Industry review after M1 fire chaos

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The Independent Online

Many businesses could be affected by a Government review of industrial activities close to motorways following the fire which has closed a section of the M1.







The review has been promised by Transport Secretary Philip Hammond and will focus on what can work go on under elevated sections of motorways.



A fire at a scrapyard under an elevated section of the M1 on Friday led to the road being shut between junctions 1 and 4 near London over the weekend as thousands of vehicles headed for FA Cup semi-finals at Wembley in north London.



Two lanes of the northbound section of the seven-mile route have since reopened but the southbound section was still shut this morning.



The Highways Agency said the southbound section would reopen "as soon as it is safe to do so".



A spokesman said updates would be issued throughout the day and added it was "hoping to reopen today".



The agency added that there were delays of around 30 minutes today on the M1 in the area of the fire,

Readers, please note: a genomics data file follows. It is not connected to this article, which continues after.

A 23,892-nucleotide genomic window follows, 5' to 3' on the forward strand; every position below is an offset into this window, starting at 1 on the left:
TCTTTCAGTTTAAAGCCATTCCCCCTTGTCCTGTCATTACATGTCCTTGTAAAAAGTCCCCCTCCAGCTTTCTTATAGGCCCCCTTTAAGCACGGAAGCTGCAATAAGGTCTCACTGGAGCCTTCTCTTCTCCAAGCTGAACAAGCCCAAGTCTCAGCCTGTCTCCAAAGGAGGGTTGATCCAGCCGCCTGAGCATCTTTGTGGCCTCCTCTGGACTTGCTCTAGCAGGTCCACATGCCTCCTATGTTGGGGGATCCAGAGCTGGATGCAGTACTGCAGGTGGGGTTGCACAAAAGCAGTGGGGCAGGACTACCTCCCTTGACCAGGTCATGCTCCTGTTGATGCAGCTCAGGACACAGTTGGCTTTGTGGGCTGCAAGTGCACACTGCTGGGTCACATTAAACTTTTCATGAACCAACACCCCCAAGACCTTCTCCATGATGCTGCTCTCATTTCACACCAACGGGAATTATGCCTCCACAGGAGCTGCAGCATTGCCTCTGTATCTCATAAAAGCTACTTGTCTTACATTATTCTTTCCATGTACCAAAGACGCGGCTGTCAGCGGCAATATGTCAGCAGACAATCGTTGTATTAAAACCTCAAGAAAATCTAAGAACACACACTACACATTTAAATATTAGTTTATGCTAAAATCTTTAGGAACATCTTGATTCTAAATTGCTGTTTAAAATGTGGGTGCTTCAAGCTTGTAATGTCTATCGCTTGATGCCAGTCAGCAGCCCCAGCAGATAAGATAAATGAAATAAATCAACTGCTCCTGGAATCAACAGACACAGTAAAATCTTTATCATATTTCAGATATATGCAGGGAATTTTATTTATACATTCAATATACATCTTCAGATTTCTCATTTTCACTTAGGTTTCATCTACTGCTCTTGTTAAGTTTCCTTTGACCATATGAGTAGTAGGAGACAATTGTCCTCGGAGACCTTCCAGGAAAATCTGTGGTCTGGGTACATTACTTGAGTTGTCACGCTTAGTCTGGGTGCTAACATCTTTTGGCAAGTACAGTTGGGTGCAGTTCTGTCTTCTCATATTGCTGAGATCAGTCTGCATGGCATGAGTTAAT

A spokeswoman said: "Even though we have two lanes open northbound we are advising travellers to consider alternative routes."



Roads Minister Mike Penning told BBC Breakfast today: "We will do everything we can to get the southbound stretch open today, but sadly the inside lane on the hard shoulder was so badly damaged it is beyond repair and we'll have to do remedial work on that later on.



"We're looking to open two lanes south today and operate a contraflow using the hard shoulder on the northbound carriageway to have three lanes north and three lanes south."



He added: "I was a fireman for many years and I have never seen reinforced concrete damaged like this. There will be a review into whether combustibles should be allowed to be under motorways."







Highways Agency engineers worked through the night in an effort to get the southbound section reopened.



A spokesman said: "We are working in very difficult conditions in a confined space and have encountered unexpected difficulties in manoeuvring some of the large and heavy equipment required to reinforce the bridge deck."

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